Canine Health

nancy kay dvm

Snakes and Spiders and Bears, Oh My!

My husband and I have purposefully chosen to live in the country. There are no other houses within eyeshot, we can run outside naked if we like, and there is no need for worry that our barking dogs are bothering the neighbors. The countryside we’ve chosen is in western North Carolina where we live atop… read more


Leptospirosis in New York City: A Risk from Rats to Dogs and People

In New York City, leptospirosis, a bacterial disease that affects humans and animals, is most often spread to both people and dogs from rats, according to a study presented at the 2015 International Conference on Emerging Infectious Diseases. “Leptospirosis is caused by bacteria that can be harbored by many different types of animals,” said lead… read more

UC Davis Veterinary Cardiologists Implant Pacemaker to Save Dog

Rocket, a 10-year-old Boston terrier, was taken to his veterinarian after he appeared to hurt himself jumping on the bed. His veterinarian did notice some tightness in his neck, but, more importantly, noticed something else that was much more serious for Rocket. A dog’s normal heart rate is generally around 100, but Rocket’s had dipped… read more

Diskospondylitis in Dogs

Diskospondylitis refers to an infection within the back, specifically located within the disk and adjacent back bones (vertebrae). The disks are the cushiony structures located between adjacent vertebrae. When bacterial or fungal organisms manage to set up housekeeping within a disk and the vertebrae on either side of it, the diagnosis is diskopondylitis. This disease… read more


What’s New for Treating Lymphoma in Dogs?

Lymphoma is the most common cancer diagnosed in dogs and cats. It’s also an extremely common cancer in humans. This represents a unique opportunity where people can potentially benefit from treatment options developed for pets, and vice versa. In people, lymphoma is usually classified as Hodgkin-like (HL) or Non-Hodgkin-like (NHL), with NHL being the most… read more


Plague Cases in California: What's Behind the Rise?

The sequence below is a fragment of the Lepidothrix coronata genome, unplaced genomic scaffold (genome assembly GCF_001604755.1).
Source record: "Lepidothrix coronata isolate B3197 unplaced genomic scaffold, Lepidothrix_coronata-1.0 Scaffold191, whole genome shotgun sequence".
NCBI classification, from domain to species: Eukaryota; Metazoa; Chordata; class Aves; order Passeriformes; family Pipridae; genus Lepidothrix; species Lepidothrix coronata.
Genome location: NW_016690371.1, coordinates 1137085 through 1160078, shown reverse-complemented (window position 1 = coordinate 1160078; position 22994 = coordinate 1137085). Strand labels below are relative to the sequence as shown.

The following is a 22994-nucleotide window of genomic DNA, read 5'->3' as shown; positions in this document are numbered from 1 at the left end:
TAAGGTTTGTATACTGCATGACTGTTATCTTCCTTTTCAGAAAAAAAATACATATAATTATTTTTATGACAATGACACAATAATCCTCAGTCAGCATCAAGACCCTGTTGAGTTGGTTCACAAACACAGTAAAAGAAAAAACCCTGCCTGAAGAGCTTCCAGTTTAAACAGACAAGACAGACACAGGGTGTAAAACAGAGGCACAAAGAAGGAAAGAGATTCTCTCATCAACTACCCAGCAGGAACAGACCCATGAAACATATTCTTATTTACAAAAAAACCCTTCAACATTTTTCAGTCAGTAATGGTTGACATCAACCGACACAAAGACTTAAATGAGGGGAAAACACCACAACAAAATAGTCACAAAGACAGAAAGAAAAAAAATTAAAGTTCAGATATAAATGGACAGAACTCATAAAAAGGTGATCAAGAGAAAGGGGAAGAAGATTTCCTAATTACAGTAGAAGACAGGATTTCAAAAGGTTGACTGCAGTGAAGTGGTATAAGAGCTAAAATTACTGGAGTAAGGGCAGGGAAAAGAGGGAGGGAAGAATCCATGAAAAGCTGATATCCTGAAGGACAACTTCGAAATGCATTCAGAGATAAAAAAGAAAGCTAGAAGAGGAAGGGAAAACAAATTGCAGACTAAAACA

After nearly 10 years without any cases of plague, California has seen two people contract the age-old illness already this summer. But what could be behind the sudden return of plague to the state? Experts say it’s hard to know why there are more cases of plague in California this year than in recent years…. read more


Killed by a Wart: Don't Let Entropy Do in Your Dog

There’s a fundamental law of the universe that things become more disorganized over time. Little problems become big ones, pairs of socks become singletons, rocks become gravel, mountains wear down. And, as I just found out, the universe itself will cool down and cease to exist in about 100 billion years’ time. (I’m not all… read more


“I Thought it Was Just a Little Limp…” Part 4: Chemotherapy Options for Canine Osteosarcoma

It’s been two weeks since Duffy’s amputation surgery, and he’s coming in to see me for a check-up, and a final discussion on what our plan for his future will be. I anxiously awaited his arrival to my examination area, recalling how when he went home two days after surgery he seemed slightly sluggish with… read more

“I Thought it Was Just a Little Limp.” Part 3: Palliative Options for Canine Osteosarcoma

Thus far I’ve discussed various methods we use to diagnose dogs with osteosarcoma and the staging tests for canine osteosarcoma. In the following two articles I will describe palliative and definitive treatment options for this disease, and their respective prognoses. To review, osteosarcoma is an aggressive form of bone cancer in dogs. Most tumors arise… read more

“I thought it was just a little limp”, Part 2

Last week I introduced you to Duffy, an older Golden retriever, whose seemingly simple limp turned out to be a harbinger for the devastating diagnosis of osteosarcoma. This week I want to go over some of the available staging tests designed to look for spread of this type of cancer, as well as provide my… read more

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